By Victoria Swanson — One of many Dog Breeds blogs on SmartLivingNetwork.com
As a dog trainer and parent, I have very strong opinions on this topic.
Often my appointments include children, which I LOVE. It's important that the WHOLE family learn how to respect and take care of their dog. As such, it's disappointing to hear parents tell me they bought the dog "for the kids" and that it is JUST their 6 and 8 year old kids that are responsible for the dog.
Don't get me wrong.
Some 6 year olds ARE beyond their years in maturity, but parents need to be realistic in their expectations. It saddens me to know the dog will be the one to pay the price of this mindset. All too often in these arrangements, puppies that are still not potty trained or have problems with nipping, are discarded at shelters. Through no fault of their own, these dogs suffer, because young children fail to stay on top of responsibilities or just don't have the knowledge to train a dog themselves.
My answer: never! A dog should ALWAYS be the responsibility of the entire family.
Now let me be clearer on this.
As you may expect, the majority of my appointments revolve around behavioral problems with dogs - and a good portion of them develop from just this sort of responsibility delineation. Children of all ages, even teenagers, may not be mature enough to truly understand what it takes to train, discipline, and effectively potty train "their" puppy/dog. They have a hard time just picking up after themselves!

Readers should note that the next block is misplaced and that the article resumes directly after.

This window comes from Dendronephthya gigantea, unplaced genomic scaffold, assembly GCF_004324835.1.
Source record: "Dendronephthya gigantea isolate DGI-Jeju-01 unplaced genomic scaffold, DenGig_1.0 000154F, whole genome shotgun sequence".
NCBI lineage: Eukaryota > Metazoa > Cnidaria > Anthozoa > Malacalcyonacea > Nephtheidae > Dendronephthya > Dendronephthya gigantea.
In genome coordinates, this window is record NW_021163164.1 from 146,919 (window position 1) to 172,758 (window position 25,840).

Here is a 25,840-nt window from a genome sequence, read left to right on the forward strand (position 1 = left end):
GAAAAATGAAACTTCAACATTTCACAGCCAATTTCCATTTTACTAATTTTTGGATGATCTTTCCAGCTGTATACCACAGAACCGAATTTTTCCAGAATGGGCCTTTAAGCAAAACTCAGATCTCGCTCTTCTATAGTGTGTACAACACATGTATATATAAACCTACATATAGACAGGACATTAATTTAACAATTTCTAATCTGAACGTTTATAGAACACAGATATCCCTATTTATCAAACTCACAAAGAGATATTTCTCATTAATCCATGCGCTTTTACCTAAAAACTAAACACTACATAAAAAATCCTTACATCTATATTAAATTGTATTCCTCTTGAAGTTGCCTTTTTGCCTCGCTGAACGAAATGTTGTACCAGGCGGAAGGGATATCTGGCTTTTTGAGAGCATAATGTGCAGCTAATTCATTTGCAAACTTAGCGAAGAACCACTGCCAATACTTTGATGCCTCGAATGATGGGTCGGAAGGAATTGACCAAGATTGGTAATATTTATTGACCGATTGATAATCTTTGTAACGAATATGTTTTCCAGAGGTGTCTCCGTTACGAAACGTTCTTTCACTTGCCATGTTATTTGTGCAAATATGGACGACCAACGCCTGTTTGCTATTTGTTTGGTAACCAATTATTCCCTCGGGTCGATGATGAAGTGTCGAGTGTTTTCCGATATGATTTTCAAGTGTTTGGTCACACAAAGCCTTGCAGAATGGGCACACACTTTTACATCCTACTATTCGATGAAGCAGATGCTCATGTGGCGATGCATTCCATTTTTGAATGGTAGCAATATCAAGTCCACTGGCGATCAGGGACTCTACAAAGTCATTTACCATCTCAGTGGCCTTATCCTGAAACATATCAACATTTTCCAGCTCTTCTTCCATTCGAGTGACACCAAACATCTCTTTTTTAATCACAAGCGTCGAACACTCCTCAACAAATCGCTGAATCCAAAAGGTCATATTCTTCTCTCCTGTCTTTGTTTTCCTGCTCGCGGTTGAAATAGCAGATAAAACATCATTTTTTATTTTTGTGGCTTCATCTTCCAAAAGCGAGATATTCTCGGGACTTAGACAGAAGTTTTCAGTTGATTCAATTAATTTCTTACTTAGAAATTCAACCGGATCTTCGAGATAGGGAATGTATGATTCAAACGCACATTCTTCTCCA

Though dogs are smart, they are completely dependent on humans for their care. You wouldn't expect your child to care for a toddler, would you? This isn't a stuffed animal that can be pushed aside when it starts getting in the way of playtime with friends, piano lessons, basketball practice, or Facebook time.
This is NOT to say your kids shouldn't be involved in your dog's care, just know that if they fail to do their share of the work, it's your job as a dog owner to pick up the slack. The decision to take on a dog is one the whole family should be on board for.
Parents, heed this warning: if you are hoping a puppy/dog will teach your kids responsibility, you will be VERY disappointed - and it's just not fair to allow a dog to be neglected in the process.
Setting up a care chart is a great visual reminder of everyone's responsibility to the dog. Break it into four sections:
Put it somewhere the kids can initial or place a sticker on after fulfilling their portion of the work
Each child's maturity level and ability is different. Consider this when determining what their responsibility in the following areas should be:
Dog Bible, Edited by Kristin Mehus-Roe, 2005
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